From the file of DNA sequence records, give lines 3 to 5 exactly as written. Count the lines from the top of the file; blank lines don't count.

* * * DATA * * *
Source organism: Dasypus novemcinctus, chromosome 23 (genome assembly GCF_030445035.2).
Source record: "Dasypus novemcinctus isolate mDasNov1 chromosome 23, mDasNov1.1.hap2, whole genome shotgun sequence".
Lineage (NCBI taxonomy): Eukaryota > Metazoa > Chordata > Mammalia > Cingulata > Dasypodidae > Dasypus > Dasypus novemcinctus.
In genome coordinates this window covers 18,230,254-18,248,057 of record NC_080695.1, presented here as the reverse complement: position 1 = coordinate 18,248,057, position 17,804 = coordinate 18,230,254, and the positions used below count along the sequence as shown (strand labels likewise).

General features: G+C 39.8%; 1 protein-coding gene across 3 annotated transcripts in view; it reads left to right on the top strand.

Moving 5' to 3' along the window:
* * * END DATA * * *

Lineage (NCBI taxonomy): Eukaryota > Metazoa > Chordata > Mammalia > Cingulata > Dasypodidae > Dasypus > Dasypus novemcinctus.
In genome coordinates this window covers 18,230,254-18,248,057 of record NC_080695.1, presented here as the reverse complement: position 1 = coordinate 18,248,057, position 17,804 = coordinate 18,230,254, and the positions used below count along the sequence as shown (strand labels likewise).

General features: G+C 39.8%; 1 protein-coding gene across 3 annotated transcripts in view; it reads left to right on the top strand.